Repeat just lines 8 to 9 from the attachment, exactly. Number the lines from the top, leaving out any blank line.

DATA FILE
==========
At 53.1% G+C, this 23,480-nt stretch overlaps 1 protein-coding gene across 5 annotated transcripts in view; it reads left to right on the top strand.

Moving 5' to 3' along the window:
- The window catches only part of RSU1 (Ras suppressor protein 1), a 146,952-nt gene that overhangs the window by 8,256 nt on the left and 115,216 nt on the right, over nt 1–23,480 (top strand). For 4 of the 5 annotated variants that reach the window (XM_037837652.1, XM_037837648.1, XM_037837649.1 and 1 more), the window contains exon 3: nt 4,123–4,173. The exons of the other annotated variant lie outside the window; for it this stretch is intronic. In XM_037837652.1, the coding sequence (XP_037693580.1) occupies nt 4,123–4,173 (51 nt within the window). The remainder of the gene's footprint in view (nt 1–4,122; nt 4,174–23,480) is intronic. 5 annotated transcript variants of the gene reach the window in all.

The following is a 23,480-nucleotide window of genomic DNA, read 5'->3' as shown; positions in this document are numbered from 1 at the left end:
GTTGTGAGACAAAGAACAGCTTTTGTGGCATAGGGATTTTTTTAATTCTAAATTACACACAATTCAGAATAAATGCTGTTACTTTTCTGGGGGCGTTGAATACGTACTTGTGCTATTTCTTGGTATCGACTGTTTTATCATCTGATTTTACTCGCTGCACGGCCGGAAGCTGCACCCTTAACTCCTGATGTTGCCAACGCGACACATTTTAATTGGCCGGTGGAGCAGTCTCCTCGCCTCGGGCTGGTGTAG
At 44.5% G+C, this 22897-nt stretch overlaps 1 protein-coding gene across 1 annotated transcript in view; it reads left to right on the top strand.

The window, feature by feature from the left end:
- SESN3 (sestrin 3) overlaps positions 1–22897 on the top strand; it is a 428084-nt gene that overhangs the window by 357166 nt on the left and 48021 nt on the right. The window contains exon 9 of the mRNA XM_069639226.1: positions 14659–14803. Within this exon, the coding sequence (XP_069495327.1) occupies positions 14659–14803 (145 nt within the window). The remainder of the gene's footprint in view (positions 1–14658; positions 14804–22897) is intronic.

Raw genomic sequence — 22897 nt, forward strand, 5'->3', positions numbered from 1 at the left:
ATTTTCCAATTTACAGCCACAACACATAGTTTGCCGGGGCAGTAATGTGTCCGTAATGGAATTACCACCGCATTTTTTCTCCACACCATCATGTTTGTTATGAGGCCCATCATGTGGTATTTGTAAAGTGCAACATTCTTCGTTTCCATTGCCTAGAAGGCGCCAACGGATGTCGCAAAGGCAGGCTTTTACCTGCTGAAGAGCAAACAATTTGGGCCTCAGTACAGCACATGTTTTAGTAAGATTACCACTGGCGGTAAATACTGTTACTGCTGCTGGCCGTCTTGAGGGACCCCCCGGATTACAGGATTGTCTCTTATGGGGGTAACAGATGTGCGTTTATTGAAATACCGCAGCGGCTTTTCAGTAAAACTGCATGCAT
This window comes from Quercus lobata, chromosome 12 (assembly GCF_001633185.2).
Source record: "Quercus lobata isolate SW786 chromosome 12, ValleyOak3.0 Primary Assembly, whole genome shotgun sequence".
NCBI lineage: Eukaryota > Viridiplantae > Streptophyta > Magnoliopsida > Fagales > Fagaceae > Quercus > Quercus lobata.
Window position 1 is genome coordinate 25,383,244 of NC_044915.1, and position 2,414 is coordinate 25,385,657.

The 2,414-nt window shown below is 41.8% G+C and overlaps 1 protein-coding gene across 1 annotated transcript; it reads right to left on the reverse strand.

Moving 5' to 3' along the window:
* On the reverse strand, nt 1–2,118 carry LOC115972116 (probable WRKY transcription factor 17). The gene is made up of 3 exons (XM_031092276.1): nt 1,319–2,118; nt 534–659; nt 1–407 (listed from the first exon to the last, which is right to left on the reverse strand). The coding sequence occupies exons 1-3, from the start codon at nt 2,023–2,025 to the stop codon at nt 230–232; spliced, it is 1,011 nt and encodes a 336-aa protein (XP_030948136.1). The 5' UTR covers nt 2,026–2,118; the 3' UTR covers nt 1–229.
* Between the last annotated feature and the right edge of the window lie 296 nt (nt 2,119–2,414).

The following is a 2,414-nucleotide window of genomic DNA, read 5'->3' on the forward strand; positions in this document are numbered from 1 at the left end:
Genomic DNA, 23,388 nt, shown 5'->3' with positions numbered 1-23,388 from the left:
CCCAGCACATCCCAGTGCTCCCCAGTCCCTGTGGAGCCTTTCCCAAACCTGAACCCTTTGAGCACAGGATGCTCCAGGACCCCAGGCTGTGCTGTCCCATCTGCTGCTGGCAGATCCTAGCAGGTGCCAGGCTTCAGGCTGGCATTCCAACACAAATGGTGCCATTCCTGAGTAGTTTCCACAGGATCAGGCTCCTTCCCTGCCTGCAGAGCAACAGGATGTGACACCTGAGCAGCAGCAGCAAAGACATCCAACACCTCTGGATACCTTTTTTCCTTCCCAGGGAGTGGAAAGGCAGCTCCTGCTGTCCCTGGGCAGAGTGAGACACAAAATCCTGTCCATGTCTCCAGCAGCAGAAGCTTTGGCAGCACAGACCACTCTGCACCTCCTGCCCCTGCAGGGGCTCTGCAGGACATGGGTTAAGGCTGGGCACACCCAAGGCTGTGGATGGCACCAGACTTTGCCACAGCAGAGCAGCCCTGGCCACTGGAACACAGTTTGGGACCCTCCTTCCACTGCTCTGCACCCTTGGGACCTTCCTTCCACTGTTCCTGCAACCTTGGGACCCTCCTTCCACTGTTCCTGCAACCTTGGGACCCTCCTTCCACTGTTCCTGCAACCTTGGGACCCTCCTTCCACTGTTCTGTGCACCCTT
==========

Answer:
- SESN3 (sestrin 3) overlaps positions 1–22897 on the top strand; it is a 428084-nt gene that overhangs the window by 357166 nt on the left and 48021 nt on the right. The window contains exon 9 of the mRNA XM_069639226.1: positions 14659–14803. Within this exon, the coding sequence (XP_069495327.1) occupies positions 14659–14803 (145 nt within the window). The remainder of the gene's footprint in view (positions 1–14658; positions 14804–22897) is intronic.

Raw genomic sequence — 22897 nt, forward strand, 5'->3', positions numbered from 1 at the left: